Exxon–the world’s largest publicly traded oil and gas company–has come under fire for the dramatic differences between the company’s internal knowledge and assessments of climate change versus how it has communicated that information to investors, consumers, and the public at large. If the reports are borne out by the investigations, this could be the biggest corporate governance scandal since the Volkswagen diesel emissions-cheating fraud.

When corporations make public statements about issues that affect their bottom line, they have an obligation not to mislead investors and consumers. Facing investigations about whether it committed fraud,  Exxon took the extraordinary step of suing the investigators. Exxon has challenged investigations by the Massachusetts and New York Attorneys General in both federal and state court, claiming that the investigations violate its supposed constitutional rights. On October 12, 2018 Free Speech For People filed an amicus brief, on behalf of a group of esteemed law professors, supporting the  Attorneys General in the U.S. Court of Appeals for the Second Circuit and explaining why Exxon’s claim that the investigations violate the First Amendment are invalid.

Both Massachusetts’ and New York’s highest law enforcement officials are treading on solid ground supported by law and precedent. The New York Attorney General already reached a settlement with Peabody Energy concerning its representations about the potential impacts of climate change to investors and markets in 2015. The Securities and Exchange Commission exacted a stiff fine from Shell for violating anti-fraud provisions related to overstating its reserves in 2004, and has questioned Exxon’s decisions regarding whether to report impairments or write-downs on multiple occasions. In addition, Exxon’s own investors have expressed serious concerns about whether Exxon has adequately and accurately disclosed the scale and scope of its internal assessments of the risks that climate change poses to its business. Here, the investigations are focused on how Exxon’s internal information and analysis squared with its external communications to markets and market actors, such as investors, consumers, and regulators. That is the crux of the case in any securities and consumer protection investigation.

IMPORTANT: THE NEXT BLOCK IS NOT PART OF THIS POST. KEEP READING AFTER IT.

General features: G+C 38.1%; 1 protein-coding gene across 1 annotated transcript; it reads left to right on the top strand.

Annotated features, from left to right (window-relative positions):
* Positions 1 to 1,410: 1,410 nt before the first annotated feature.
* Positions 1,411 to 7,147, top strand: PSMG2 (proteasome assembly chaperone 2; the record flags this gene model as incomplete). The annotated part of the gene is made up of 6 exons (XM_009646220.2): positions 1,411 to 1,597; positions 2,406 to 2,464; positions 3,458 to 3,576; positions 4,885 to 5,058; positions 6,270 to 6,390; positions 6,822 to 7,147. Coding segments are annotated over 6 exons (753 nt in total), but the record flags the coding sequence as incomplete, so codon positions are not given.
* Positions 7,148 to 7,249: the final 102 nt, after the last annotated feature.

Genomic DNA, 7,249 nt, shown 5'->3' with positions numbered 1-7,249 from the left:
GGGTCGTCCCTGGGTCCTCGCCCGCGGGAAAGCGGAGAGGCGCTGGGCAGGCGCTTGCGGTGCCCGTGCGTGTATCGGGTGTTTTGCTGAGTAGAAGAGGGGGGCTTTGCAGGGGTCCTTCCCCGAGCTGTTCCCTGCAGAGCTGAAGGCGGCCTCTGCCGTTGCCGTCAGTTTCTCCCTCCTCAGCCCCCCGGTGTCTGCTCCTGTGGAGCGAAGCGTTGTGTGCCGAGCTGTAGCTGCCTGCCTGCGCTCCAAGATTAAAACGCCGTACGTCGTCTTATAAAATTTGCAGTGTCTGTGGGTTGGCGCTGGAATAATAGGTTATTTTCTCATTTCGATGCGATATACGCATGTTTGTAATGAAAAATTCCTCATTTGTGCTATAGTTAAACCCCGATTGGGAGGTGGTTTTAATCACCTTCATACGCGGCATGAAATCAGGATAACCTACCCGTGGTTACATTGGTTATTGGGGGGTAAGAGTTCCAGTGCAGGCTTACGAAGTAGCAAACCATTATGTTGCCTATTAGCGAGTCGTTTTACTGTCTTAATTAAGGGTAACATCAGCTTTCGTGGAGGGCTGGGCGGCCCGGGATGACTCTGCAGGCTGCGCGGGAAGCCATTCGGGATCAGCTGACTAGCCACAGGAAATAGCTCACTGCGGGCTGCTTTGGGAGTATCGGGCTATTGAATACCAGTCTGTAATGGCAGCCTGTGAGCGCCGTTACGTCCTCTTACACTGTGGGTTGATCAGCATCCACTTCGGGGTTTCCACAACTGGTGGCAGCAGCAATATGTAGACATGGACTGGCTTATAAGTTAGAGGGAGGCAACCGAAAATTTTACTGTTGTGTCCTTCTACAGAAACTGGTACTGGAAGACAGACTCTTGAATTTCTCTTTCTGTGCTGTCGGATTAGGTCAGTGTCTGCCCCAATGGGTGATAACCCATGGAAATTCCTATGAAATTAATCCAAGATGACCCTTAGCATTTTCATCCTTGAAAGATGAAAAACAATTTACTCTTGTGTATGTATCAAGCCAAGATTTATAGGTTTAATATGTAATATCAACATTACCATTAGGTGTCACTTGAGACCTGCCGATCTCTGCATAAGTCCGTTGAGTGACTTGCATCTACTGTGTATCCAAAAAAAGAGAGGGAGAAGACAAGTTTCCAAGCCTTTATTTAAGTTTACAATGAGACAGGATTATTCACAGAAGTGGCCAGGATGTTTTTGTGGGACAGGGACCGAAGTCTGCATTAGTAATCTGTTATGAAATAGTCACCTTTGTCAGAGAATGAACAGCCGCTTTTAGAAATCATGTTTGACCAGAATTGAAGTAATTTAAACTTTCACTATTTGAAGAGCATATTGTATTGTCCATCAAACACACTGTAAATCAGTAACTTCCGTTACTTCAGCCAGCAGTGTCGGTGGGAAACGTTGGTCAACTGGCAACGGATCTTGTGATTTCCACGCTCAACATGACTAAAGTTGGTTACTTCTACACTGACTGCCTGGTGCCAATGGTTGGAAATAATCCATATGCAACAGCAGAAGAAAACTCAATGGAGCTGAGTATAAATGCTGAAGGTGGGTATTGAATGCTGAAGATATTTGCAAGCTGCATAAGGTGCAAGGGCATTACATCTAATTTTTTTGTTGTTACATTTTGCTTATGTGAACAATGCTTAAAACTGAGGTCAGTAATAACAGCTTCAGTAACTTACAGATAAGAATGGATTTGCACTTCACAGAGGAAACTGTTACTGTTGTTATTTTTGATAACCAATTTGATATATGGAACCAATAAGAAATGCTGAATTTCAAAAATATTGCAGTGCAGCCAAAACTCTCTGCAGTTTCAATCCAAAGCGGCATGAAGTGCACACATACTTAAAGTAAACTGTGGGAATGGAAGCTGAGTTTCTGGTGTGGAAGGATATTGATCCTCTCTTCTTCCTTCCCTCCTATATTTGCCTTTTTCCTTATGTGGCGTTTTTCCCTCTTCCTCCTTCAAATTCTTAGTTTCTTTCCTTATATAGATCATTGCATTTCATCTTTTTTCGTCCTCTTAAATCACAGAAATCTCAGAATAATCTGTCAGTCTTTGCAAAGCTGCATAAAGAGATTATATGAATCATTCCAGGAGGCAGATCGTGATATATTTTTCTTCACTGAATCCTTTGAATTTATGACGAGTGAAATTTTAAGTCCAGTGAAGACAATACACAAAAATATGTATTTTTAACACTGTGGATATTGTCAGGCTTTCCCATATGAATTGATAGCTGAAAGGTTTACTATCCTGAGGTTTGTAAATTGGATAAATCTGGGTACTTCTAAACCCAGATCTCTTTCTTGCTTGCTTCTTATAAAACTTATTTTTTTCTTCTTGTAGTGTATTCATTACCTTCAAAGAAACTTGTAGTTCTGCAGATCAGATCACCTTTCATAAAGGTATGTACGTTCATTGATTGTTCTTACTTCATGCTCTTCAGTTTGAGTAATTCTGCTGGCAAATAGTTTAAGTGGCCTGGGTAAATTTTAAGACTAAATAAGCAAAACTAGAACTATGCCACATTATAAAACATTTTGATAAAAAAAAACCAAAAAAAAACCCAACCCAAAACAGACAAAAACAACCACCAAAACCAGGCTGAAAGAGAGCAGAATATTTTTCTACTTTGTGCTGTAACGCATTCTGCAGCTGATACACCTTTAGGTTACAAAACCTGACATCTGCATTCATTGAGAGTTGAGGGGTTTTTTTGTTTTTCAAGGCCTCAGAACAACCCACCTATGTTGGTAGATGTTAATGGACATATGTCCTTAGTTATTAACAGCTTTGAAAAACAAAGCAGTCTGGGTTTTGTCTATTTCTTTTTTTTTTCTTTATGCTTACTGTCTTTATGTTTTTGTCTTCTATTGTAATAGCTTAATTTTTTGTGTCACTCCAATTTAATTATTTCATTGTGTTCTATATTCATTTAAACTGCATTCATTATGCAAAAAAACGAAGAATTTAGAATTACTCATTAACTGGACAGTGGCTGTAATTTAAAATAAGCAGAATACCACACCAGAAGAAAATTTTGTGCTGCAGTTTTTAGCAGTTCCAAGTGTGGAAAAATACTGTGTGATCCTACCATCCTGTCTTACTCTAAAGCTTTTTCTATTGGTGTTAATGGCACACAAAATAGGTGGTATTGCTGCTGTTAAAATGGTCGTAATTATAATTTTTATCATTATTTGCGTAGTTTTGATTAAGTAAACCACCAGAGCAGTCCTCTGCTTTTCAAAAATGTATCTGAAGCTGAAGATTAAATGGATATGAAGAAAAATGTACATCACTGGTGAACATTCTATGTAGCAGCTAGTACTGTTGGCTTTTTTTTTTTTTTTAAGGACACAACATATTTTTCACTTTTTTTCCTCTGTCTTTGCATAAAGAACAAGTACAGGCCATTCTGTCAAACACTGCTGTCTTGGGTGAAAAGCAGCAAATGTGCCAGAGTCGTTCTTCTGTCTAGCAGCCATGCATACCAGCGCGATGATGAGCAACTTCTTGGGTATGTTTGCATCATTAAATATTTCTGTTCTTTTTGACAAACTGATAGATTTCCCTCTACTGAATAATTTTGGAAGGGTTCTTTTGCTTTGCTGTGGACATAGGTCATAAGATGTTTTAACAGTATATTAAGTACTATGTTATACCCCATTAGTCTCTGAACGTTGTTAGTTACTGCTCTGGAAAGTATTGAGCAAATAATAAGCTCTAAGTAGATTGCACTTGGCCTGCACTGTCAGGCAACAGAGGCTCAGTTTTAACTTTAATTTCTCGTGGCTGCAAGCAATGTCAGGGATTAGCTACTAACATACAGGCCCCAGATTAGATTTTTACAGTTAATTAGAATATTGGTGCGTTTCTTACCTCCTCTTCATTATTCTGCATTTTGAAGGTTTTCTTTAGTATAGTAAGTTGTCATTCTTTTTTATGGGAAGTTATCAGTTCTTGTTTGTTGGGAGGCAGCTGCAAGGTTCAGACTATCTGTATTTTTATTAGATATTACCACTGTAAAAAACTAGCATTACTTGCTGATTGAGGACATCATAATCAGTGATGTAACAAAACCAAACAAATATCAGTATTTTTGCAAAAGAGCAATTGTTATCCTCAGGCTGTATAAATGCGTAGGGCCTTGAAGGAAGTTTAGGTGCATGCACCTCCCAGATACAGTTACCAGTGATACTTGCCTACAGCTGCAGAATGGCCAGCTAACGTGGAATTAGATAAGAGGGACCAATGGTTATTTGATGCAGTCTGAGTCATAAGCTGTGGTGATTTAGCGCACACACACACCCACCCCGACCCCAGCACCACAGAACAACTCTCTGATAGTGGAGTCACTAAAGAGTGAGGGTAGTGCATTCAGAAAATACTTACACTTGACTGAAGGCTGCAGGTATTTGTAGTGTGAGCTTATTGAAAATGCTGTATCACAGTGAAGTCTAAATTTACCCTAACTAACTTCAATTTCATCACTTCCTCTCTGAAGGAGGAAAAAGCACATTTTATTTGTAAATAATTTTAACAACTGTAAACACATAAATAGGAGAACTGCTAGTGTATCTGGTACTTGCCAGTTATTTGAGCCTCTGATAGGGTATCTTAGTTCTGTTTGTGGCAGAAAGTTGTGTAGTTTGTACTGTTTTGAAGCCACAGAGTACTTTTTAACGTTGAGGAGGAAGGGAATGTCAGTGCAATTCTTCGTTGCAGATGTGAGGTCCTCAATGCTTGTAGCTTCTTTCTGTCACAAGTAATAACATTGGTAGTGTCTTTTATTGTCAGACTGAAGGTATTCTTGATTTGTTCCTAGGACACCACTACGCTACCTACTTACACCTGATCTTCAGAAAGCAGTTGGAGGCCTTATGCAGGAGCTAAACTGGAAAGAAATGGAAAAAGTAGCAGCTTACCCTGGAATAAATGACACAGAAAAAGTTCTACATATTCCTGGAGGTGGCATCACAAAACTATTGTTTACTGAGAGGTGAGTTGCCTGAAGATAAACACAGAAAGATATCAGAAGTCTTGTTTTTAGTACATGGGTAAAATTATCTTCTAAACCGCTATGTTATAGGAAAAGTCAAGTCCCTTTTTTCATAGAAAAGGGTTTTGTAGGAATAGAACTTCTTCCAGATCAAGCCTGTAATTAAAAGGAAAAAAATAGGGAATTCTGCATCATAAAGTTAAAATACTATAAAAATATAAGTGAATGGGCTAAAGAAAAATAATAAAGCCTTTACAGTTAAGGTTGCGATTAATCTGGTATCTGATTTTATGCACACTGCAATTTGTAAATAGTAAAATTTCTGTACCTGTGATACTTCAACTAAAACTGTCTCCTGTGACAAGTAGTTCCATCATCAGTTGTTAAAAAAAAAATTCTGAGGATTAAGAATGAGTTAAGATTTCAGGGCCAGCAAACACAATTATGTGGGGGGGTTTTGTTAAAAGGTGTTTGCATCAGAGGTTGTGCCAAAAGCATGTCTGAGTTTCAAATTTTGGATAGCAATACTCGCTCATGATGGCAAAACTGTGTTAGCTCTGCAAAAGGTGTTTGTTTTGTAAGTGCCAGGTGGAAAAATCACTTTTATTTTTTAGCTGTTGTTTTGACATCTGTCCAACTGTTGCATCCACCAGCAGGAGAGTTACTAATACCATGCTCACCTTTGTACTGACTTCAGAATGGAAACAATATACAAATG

Exxon’s claims, on the other hand, are unsupported and unprecedented.  As the lower court noted, Exxon’s theory that the investigations resulted from improper motives were based on nothing more than “extremely thin” allegations and speculation. And, despite seeking to cloak its profit-motivated statements in the First Amendment, Exxon failed to identify any statements that merited First Amendment protections. When publicly traded corporations make statements to the public and the markets, they must do so in compliance with the law. The mere fact that Exxon’s statements to the markets may also be of interest to the general public does not insulate them from investigation.

Constitutional scholars from across the country came together to expose the weaknesses in Exxon’s case and reiterate the basic principles of First Amendment law that Exxon ignores.Free Speech for People and Cornell Law Professor Steven Shiffrin served as counsel for the amici curiae. Free Speech For People thanks the professors who joined as amici:

Michael C. Dorf, Robert S. Stevens Professor of Law, Cornell Law School;

Daniel J.H. Greenwood, Professor of Law, Deane School of Law, Hofstra University;

Steven Heyman, Professor of Law, Chicago-Kent College of Law;

Robert Kerr, Edith Kinney Gaylord Presidential Professor, Gaylord College, University of Oklahoma;

Douglas Kysar, Deputy Dean and Joseph M. Field ’55 Professor of Law, Yale Law School;

Helen Norton, Professor and Ira C. Rothgerber, Jr. Chair in Constitutional Law, University of Colorado School of Law;

Tamara R. Piety, Professor of Law, University of Tulsa, College of Law;

Frank Pasquale, Professor of Law, University of Maryland;

Catherine J. Ross, Fred C. Stevenson Research Professor, George Washington University Law School; and

Laurence H. Tribe, Carl M. Loeb University Professor and Professor of Constitutional Law, Harvard Law School.

Read our press release.

For a full explanation of how why Exxon’s claims are unfounded, read the brief.

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